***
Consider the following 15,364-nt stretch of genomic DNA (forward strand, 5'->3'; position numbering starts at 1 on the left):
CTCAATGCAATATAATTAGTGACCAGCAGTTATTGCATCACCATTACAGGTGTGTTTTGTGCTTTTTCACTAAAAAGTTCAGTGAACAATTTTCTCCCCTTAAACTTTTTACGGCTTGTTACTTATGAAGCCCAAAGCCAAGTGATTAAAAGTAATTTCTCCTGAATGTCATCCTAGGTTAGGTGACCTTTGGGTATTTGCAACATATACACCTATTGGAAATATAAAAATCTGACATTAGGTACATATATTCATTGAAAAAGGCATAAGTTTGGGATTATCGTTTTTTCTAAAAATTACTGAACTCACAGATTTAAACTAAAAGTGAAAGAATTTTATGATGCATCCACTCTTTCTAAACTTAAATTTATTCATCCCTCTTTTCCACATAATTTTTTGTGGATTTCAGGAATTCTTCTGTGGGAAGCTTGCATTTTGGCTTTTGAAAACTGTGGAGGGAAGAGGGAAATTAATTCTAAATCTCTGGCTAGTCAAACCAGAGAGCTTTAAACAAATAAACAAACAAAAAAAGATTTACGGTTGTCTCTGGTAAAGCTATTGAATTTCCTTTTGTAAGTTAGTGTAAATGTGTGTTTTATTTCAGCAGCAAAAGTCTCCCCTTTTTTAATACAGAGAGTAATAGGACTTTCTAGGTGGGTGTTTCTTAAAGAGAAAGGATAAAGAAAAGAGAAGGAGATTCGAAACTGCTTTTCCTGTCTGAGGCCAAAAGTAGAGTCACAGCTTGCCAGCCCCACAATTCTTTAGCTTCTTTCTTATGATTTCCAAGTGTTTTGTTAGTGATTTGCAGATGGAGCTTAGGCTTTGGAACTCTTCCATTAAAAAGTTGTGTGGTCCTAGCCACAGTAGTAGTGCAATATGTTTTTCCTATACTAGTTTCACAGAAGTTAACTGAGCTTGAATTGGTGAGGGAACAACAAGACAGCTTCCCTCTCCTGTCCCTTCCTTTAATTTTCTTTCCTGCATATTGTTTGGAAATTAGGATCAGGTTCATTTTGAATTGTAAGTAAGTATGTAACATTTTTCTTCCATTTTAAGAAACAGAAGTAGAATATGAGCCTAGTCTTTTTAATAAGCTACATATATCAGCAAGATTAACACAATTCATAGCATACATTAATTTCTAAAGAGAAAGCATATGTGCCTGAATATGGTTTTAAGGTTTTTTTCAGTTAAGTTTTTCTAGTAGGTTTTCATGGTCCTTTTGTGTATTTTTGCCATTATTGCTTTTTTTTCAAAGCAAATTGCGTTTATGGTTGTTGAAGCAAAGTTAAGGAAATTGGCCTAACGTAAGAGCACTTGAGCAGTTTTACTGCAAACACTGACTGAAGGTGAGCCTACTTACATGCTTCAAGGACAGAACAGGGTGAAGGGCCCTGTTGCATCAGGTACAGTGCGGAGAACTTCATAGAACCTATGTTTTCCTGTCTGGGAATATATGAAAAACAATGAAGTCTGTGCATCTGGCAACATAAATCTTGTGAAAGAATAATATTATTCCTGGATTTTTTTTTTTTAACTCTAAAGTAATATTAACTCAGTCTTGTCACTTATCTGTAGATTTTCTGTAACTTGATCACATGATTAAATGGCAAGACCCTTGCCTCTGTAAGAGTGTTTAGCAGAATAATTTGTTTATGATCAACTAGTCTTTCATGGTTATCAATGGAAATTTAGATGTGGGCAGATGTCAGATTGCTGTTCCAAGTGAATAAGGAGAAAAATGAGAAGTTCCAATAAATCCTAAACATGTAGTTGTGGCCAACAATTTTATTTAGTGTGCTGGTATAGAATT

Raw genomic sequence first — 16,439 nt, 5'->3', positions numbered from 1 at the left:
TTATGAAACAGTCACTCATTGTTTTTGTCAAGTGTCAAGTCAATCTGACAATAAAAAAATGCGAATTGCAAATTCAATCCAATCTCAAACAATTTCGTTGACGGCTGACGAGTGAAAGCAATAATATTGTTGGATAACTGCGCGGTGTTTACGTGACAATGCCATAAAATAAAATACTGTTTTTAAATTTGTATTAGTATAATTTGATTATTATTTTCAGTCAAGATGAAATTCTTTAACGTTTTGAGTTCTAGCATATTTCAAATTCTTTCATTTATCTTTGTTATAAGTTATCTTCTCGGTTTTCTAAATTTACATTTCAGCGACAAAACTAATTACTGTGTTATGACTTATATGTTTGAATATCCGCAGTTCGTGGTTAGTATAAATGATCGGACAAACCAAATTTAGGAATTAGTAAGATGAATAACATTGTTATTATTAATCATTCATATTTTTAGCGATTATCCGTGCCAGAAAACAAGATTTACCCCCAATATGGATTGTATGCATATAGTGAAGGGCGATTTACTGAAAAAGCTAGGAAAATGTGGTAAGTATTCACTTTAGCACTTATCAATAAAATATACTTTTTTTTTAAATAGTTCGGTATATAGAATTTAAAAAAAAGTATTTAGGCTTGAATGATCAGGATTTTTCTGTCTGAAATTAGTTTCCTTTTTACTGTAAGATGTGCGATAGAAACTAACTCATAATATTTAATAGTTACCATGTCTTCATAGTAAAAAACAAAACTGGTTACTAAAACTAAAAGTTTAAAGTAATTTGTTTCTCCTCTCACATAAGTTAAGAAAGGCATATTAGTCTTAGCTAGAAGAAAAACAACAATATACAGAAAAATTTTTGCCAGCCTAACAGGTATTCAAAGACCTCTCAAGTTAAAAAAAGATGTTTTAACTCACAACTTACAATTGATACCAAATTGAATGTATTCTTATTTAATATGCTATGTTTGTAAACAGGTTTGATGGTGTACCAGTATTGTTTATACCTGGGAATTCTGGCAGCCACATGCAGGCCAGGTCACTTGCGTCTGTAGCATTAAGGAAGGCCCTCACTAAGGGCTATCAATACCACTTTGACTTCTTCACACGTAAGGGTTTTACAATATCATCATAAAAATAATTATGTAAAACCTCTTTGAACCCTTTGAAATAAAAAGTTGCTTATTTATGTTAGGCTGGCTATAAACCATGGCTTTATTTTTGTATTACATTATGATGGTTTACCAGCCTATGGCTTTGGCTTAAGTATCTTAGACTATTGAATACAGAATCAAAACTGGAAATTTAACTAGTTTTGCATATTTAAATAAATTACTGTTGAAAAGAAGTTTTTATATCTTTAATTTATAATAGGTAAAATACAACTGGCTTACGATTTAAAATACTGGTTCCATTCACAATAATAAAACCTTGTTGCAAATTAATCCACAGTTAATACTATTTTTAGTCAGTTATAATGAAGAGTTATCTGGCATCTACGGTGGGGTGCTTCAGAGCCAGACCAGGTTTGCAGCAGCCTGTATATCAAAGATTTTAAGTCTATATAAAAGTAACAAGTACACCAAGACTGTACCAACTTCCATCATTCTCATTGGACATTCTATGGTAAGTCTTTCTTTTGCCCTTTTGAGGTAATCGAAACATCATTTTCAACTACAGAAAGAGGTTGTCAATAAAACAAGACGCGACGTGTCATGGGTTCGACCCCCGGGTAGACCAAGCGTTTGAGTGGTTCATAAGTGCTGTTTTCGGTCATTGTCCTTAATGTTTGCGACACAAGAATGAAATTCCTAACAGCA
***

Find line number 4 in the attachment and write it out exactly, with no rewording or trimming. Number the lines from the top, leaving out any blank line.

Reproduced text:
TTATGAAACAGTCACTCATTGTTTTTGTCAAGTGTCAAGTCAATCTGACAATAAAAAAATGCGAATTGCAAATTCAATCCAATCTCAAACAATTTCGTTGACGGCTGACGAGTGAAAGCAATAATATTGTTGGATAACTGCGCGGTGTTTACGTGACAATGCCATAAAATAAAATACTGTTTTTAAATTTGTATTAGTATAATTTGATTATTATTTTCAGTCAAGATGAAATTCTTTAACGTTTTGAGTTCTAGCATATTTCAAATTCTTTCATTTATCTTTGTTATAAGTTATCTTCTCGGTTTTCTAAATTTACATTTCAGCGACAAAACTAATTACTGTGTTATGACTTATATGTTTGAATATCCGCAGTTCGTGGTTAGTATAAATGATCGGACAAACCAAATTTAGGAATTAGTAAGATGAATAACATTGTTATTATTAATCATTCATATTTTTAGCGATTATCCGTGCCAGAAAACAAGATTTACCCCCAATATGGATTGTATGCATATAGTGAAGGGCGATTTACTGAAAAAGCTAGGAAAATGTGGTAAGTATTCACTTTAGCACTTATCAATAAAATATACTTTTTTTTTAAATAGTTCGGTATATAGAATTTAAAAAAAAGTATTTAGGCTTGAATGATCAGGATTTTTCTGTCTGAAATTAGTTTCCTTTTTACTGTAAGATGTGCGATAGAAACTAACTCATAATATTTAATAGTTACCATGTCTTCATAGTAAAAAACAAAACTGGTTACTAAAACTAAAAGTTTAAAGTAATTTGTTTCTCCTCTCACATAAGTTAAGAAAGGCATATTAGTCTTAGCTAGAAGAAAAACAACAATATACAGAAAAATTTTTGCCAGCCTAACAGGTATTCAAAGACCTCTCAAGTTAAAAAAAGATGTTTTAACTCACAACTTACAATTGATACCAAATTGAATGTATTCTTATTTAATATGCTATGTTTGTAAACAGGTTTGATGGTGTACCAGTATTGTTTATACCTGGGAATTCTGGCAGCCACATGCAGGCCAGGTCACTTGCGTCTGTAGCATTAAGGAAGGCCCTCACTAAGGGCTATCAATACCACTTTGACTTCTTCACACGTAAGGGTTTTACAATATCATCATAAAAATAATTATGTAAAACCTCTTTGAACCCTTTGAAATAAAAAGTTGCTTATTTATGTTAGGCTGGCTATAAACCATGGCTTTATTTTTGTATTACATTATGATGGTTTACCAGCCTATGGCTTTGGCTTAAGTATCTTAGACTATTGAATACAGAATCAAAACTGGAAATTTAACTAGTTTTGCATATTTAAATAAATTACTGTTGAAAAGAAGTTTTTATATCTTTAATTTATAATAGGTAAAATACAACTGGCTTACGATTTAAAATACTGGTTCCATTCACAATAATAAAACCTTGTTGCAAATTAATCCACAGTTAATACTATTTTTAGTCAGTTATAATGAAGAGTTATCTGGCATCTACGGTGGGGTGCTTCAGAGCCAGACCAGGTTTGCAGCAGCCTGTATATCAAAGATTTTAAGTCTATATAAAAGTAACAAGTACACCAAGACTGTACCAACTTCCATCATTCTCATTGGACATTCTATGGTAAGTCTTTCTTTTGCCCTTTTGAGGTAATCGAAACATCATTTTCAACTACAGAAAGAGGTTGTCAATAAAACAAGACGCGACGTGTCATGGGTTCGACCCCCGGGTAGACCAAGCGTTTGAGTGGTTCATAAGTGCTGTTTTCGGTCATTGTCCTTAATGTTTGCGACACAAGAATGAAATTCCTAACAGCA